The effect of such a formula is to cap the number of legislatively authorized Supreme Court seats within each judicial district, leaving the Legislature powerless to authorize additional seats to meet the growing and particular needs of the courts in such districts. The purely population-based constitutional cap has proven over-simplistic, outdated, and unworkable. It has created a ripple effect that has impacted the entire court system. Specifically, to address the lack of resources at the Supreme Court level, the Office of Court Administration (OCA) has long resorted to adopting makeshift measures that involve designating judges from other courts to sit on the Supreme Court on an acting basis. Not only has this robbing Peter to pay Paul approach depleted these other courts of judicial resources, but it has also created a de facto permanent and large class of temporary Acting Supreme Court Justices, sitting in a court other than the one to which they were either elected by the people or appointed by the relevant appointing authority.

In September 2023, the Council on Judicial Administration issued an extensive report which found that there is a dire need for the state legislature to provide the People of the State of New York with a sufficient number of judges to do justice. [1] The report discusses the historical origins of the constitutional cap, assesses the burden that places on the Supreme Court and examines the measures that OCA has implemented to address the need for additional justices and the adverse impact those emergency measures have on the other courts. The report also includes a 49-state survey of methods that other states use to assess their own judicial needs.

Based on the findings of this report and the experiences of our members in the court system, the City Bar believes New York should adopt A.5366 / S.5414 and amend the Constitution to repeal the cap on Supreme Court Justices. The need for this amendment has been endorsed by Governor Hochul, who included repealing the cap in her 2024 State of the State address.[2] This is a critical first step to improving the administration of justice in New York[3] and the City Bar urges the Legislature to pass the amendment in the current legislative session so it can be put before voters in a timely manner.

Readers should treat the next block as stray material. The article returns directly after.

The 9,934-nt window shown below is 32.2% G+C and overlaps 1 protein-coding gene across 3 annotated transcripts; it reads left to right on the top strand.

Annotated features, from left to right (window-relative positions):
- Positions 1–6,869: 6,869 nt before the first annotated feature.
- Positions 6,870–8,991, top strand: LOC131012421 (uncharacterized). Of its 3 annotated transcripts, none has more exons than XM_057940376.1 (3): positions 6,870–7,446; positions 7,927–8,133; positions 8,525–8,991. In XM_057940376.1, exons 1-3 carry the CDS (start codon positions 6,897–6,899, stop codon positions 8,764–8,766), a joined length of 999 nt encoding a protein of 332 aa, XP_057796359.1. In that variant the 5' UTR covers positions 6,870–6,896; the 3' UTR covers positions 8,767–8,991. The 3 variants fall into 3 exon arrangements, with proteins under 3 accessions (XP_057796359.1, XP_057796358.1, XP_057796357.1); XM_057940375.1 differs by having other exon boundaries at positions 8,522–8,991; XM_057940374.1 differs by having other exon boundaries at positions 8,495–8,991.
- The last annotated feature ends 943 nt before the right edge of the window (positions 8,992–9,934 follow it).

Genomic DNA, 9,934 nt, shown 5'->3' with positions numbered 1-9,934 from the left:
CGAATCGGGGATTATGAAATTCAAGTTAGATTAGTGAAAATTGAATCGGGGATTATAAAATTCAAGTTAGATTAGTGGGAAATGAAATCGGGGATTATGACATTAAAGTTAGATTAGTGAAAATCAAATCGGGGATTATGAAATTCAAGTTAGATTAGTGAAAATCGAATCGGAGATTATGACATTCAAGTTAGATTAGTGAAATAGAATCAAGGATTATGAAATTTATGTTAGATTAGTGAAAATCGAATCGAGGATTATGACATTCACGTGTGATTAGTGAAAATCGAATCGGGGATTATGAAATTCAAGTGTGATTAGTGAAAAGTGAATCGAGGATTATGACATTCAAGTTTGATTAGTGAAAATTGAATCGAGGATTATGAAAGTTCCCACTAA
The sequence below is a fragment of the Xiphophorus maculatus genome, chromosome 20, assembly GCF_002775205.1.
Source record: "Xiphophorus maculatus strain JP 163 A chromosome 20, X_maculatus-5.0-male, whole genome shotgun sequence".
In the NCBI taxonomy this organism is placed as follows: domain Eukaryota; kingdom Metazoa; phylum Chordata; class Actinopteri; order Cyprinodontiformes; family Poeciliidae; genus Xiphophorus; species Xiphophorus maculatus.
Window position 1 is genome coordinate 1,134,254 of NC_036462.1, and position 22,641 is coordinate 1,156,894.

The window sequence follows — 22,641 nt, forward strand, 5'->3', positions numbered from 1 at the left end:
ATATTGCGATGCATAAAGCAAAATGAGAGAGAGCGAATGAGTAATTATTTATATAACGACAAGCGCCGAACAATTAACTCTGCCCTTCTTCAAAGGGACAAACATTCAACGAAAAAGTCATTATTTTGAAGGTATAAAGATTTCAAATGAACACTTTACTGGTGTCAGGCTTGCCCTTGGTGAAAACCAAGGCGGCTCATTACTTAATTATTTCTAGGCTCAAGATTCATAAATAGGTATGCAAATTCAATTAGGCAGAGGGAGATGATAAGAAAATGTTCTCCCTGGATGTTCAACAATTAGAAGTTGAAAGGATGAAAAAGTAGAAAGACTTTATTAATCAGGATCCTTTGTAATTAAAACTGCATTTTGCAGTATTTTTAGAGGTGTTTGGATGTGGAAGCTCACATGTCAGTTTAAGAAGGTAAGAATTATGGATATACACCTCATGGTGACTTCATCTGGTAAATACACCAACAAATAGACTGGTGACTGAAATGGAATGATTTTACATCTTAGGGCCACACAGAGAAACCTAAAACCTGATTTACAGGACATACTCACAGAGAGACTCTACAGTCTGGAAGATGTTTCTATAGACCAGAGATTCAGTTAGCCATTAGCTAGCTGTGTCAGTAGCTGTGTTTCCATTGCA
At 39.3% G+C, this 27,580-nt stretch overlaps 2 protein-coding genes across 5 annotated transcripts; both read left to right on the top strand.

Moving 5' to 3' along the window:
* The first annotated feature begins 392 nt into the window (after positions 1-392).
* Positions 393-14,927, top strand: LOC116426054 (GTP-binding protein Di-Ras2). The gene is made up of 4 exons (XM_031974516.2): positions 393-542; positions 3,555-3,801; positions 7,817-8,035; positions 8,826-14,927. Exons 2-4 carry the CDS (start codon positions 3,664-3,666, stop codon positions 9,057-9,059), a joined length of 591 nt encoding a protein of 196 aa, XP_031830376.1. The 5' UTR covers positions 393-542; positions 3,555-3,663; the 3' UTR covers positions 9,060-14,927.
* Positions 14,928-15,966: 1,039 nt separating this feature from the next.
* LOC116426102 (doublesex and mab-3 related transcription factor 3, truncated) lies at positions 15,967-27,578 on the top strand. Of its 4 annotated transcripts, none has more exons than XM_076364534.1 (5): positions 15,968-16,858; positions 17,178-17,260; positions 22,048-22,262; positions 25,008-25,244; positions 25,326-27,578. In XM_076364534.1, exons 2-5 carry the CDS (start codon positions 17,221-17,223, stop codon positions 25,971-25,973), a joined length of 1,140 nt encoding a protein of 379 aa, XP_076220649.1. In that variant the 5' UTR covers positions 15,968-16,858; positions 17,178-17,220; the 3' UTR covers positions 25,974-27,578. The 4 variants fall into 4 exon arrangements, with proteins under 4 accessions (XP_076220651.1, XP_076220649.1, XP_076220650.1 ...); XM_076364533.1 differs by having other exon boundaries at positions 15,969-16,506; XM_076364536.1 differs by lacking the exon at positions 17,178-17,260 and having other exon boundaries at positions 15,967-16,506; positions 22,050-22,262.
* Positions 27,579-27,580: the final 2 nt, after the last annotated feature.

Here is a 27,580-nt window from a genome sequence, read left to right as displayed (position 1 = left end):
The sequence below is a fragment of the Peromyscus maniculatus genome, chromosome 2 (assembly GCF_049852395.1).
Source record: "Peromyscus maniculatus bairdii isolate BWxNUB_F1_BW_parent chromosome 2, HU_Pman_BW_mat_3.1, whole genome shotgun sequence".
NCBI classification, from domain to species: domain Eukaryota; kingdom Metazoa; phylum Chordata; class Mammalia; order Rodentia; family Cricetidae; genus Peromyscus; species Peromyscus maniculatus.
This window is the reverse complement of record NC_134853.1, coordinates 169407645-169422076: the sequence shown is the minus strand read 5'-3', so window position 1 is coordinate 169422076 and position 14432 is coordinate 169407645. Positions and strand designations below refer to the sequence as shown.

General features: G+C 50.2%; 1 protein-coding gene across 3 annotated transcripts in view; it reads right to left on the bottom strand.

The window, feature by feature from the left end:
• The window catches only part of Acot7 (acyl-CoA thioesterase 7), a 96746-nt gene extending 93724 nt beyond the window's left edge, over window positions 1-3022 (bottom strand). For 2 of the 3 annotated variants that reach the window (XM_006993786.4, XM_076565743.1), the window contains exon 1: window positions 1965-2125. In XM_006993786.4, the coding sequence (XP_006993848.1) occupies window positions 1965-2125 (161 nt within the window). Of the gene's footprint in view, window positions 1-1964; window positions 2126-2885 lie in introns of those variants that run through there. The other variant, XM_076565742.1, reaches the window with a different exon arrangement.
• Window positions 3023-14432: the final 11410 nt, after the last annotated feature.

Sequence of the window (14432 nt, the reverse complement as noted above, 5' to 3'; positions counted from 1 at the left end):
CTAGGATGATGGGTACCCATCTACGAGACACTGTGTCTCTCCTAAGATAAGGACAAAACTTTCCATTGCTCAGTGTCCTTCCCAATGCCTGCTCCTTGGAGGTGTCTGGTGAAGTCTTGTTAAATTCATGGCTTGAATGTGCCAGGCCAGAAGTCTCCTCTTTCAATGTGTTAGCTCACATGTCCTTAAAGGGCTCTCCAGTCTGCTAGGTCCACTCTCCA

In this era of metrics, the people of New York State are entitled to a modern, flexible, evidence-based method of assessing the state s judicial needs, as is the case in many other states and the federal judiciary.

Council on Judicial Administration
Fran Hoffinger, Chair
Hon. Andrea Masley, Constitutional Cap Sub-Committee Chair

January 2024

Footnotes

[1] Repeal the Cap and Do the Math: Why we need a modern, flexible, evidence-based method of assessing New York’s judicial needs, Sept. 8, 2023, https://www.nycbar.org/member-committee-career-services/committees//reports-listing/reports/detail/constitutional-cap-on-judges; see also Appendix: 49 State Survey, at http://documents.nycbar.org/files/ConstitutionalCapReportAppendix.pdf; and Exhibits at https://drive.google.com/drive/folders/1HhxpQEt68NAmRr8-bz7J0OJUL5PRrd22.

[2] See pg. 33, at https://www.governor.ny.gov/sites/default/files/2024-01/2024-SOTS-Book-Online.pdf.

[3] In conjunction with repealing the cap on Supreme Court Justices, the City Bar recommends the following for the proper and adequate administration of justice in New York State s courts: (1) language in the Constitution that requires the Legislature to consider whether to change the number of Supreme Court justices in any judicial district at least once every ten years; (2) enabling-legislation to codify a mandatory regular systematic assessment of the courts specific needs; (3) annual reporting by OCA to analyze the number of judges in each court and request changes when appropriate; (4) establishing assessment methodology for assessing the judicial needs of all courts; (5) adopting transparency measures that ensure publication of the assessment s recommendations for the number of judges needed in each court and judicial district; and (6) consider less time-consuming statutory changes that are immediately available. For example, since the number of judges in courts other than the Supreme Court is not subject to a constitutional cap, the Legislature could immediately assess the judicial needs in those courts with support from appropriate professionals, and change the number accordingly. We would urge OCA to conduct a weighted caseload assessment in Family court immediately.